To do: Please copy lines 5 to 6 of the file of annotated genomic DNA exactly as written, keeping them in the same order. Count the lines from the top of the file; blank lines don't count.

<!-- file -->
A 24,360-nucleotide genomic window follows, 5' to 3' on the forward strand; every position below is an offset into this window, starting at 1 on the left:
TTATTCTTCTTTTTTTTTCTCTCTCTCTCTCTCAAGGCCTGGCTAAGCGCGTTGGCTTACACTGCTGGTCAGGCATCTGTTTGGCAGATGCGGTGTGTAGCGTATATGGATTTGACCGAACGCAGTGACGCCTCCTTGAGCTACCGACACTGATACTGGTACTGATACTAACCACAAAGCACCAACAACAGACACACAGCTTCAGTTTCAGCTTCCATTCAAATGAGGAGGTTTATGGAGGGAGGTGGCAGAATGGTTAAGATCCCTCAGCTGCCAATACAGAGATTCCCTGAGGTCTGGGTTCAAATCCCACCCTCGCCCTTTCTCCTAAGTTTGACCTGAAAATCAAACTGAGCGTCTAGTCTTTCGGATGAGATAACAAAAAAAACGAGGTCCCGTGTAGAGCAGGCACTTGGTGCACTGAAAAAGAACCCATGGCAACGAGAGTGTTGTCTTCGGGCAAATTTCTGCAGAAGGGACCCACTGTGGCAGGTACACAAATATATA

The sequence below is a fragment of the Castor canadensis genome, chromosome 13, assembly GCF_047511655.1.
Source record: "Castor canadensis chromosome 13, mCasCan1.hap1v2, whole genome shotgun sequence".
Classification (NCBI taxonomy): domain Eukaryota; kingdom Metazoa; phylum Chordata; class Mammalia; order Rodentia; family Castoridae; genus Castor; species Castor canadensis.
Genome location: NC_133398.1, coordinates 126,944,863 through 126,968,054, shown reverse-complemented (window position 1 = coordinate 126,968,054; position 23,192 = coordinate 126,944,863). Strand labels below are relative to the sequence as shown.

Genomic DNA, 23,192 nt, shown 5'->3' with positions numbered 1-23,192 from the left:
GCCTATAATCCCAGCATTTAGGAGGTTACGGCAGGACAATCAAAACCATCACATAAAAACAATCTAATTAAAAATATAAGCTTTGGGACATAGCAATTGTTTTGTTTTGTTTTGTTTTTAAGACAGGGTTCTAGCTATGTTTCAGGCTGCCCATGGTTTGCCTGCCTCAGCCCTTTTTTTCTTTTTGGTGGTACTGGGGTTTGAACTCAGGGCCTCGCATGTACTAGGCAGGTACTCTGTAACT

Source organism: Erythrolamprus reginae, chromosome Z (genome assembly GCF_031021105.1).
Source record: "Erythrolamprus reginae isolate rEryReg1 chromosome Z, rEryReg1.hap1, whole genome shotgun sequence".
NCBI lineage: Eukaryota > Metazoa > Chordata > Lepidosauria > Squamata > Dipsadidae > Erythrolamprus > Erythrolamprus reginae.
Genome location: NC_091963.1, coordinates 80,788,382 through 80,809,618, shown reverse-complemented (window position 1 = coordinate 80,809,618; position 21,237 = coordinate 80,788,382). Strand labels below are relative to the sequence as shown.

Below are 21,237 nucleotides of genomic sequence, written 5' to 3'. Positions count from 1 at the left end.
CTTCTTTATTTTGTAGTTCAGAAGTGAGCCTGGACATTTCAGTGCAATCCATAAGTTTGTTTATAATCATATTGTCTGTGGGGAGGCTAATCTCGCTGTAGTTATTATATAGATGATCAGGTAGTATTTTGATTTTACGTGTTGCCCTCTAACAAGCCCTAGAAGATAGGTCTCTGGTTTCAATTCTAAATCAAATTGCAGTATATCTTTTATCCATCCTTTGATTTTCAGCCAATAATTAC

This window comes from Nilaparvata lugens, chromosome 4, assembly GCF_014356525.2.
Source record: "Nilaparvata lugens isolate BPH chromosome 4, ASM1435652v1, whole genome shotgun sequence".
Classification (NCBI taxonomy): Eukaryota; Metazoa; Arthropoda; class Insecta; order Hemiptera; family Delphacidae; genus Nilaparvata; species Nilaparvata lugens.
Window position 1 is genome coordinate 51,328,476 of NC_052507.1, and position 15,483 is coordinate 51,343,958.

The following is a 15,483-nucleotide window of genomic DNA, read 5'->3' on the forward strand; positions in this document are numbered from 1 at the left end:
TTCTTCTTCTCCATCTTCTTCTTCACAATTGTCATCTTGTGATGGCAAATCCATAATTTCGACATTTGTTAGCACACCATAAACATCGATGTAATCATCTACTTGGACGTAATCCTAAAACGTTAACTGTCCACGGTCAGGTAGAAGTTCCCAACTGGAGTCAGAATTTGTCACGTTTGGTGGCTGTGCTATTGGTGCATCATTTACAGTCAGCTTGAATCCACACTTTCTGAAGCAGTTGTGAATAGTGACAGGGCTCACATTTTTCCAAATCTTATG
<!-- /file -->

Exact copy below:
Classification (NCBI taxonomy): domain Eukaryota; kingdom Metazoa; phylum Chordata; class Mammalia; order Rodentia; family Castoridae; genus Castor; species Castor canadensis.
Genome location: NC_133398.1, coordinates 126,944,863 through 126,968,054, shown reverse-complemented (window position 1 = coordinate 126,968,054; position 23,192 = coordinate 126,944,863). Strand labels below are relative to the sequence as shown.